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Music festival aims to bring Colorado piano students together, foster learning and growth

Music fest aims to bring piano students together, foster learning and growth
Music fest aims to bring piano students together, foster learning and growth 02:11

Inside a Denver-area home, students of all ages are perfecting their musical craft on the grand piano.

"I love being able to like express feelings and emotions and like really move people," said Courtney Merrill, a senior in high school. "I like people saying that they got goosebumps after hearing me play because like yes, that's exactly what I was going for."

Both Merrill and her younger brother Trey have been playing the piano for most of their young lives.

Courtney Merrill and her younger brother Trey CBS

"Just developing a hobby, and developing a skill that works, that takes hard work to develop," said Trey.

"It's not like doing a team sport. You're not around a whole bunch of other kids when you're working on it, you're just kind of all by yourself," said Cheryl Reeder, an Adams County piano teacher. "When you get together with a bunch of kids that are your age and you're doing this too, it's kind of encouraging to see that."

It's seeing that encouraging sight that, in part, encouraged Reeder to convert her house into the home of what has become the Adams County Music Festival.

Back in 2022, she and another piano teacher started raising money for a festival for piano players 6 to 18 years old after she says funding kept impacting an existing festival run by the Thornton Arts Council.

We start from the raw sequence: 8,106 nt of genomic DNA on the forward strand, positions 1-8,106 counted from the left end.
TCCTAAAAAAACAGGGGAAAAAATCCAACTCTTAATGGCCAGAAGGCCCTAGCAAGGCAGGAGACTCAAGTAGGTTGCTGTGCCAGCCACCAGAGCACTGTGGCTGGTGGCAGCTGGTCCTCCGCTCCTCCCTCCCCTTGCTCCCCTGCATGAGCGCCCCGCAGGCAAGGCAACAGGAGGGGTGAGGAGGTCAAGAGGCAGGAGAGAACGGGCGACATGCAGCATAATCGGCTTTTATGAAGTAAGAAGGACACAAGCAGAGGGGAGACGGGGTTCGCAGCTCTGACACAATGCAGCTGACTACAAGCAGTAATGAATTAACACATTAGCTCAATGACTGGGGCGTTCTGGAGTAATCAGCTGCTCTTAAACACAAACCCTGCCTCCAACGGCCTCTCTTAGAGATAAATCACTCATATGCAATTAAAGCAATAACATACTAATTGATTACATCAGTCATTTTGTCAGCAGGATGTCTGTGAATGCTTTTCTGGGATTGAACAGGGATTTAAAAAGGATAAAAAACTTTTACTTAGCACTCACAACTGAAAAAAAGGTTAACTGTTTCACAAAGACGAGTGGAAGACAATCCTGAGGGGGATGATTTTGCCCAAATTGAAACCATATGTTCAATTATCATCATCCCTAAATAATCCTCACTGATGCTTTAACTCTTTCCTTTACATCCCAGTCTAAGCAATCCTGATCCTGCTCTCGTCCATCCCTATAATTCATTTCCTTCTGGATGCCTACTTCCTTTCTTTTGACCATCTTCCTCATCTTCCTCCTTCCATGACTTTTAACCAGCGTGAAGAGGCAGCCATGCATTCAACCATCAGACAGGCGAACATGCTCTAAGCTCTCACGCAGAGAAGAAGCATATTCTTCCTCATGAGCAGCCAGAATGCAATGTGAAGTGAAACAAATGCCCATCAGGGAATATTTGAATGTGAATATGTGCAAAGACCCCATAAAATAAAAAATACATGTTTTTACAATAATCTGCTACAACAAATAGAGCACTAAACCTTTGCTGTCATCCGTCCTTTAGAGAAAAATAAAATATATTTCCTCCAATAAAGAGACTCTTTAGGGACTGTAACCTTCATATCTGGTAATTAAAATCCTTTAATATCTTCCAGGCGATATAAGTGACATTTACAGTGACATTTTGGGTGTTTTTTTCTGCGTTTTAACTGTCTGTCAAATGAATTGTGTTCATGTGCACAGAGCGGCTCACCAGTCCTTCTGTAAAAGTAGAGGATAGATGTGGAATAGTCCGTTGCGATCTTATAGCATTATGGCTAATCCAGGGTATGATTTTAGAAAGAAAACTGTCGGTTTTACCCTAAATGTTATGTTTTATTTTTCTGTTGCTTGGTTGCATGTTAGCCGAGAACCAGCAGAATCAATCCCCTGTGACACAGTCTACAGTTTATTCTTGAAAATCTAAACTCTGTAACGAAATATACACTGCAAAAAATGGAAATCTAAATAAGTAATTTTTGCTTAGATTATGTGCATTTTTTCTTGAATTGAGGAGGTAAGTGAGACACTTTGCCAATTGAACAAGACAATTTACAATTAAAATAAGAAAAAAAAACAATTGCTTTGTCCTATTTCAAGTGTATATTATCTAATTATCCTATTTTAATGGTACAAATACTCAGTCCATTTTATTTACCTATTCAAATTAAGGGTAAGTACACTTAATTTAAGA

"There are opportunities if you like go down to Denver but then that's a bigger pool of talent right and it's a little more difficult for the kids to do well and things like that," said Reeder. "We thought it was going to only be a one-year thing and then we would have this other competition would come back and it just didn't."

Adams County piano teacher Cheryl Reeder CBS

However, the demand among students and their families to keep this competition running was undeniable.

"It's helped me become a better public speaker because it helps me handle the nervousness of being in front of people and it also helps me feel really confident in my ability to play," said Courtney.

Giving Adams County kids a platform to compete amongst peers does come at a cost, however.

"We do have to pay our judges and we want them to be good judges," said Reeder. "We also like to give the kids both trophies and some prize money. Because when they get that prize money it makes them feel like more like working towards it."

As Reeder crowdfunds to continue the two-night festival, her students remain focused on honing down their pieces.

"Just to show what I've developed over the last couple years," said Trey.

The festival runs from April 10 to April 11. Information about it can be found here.

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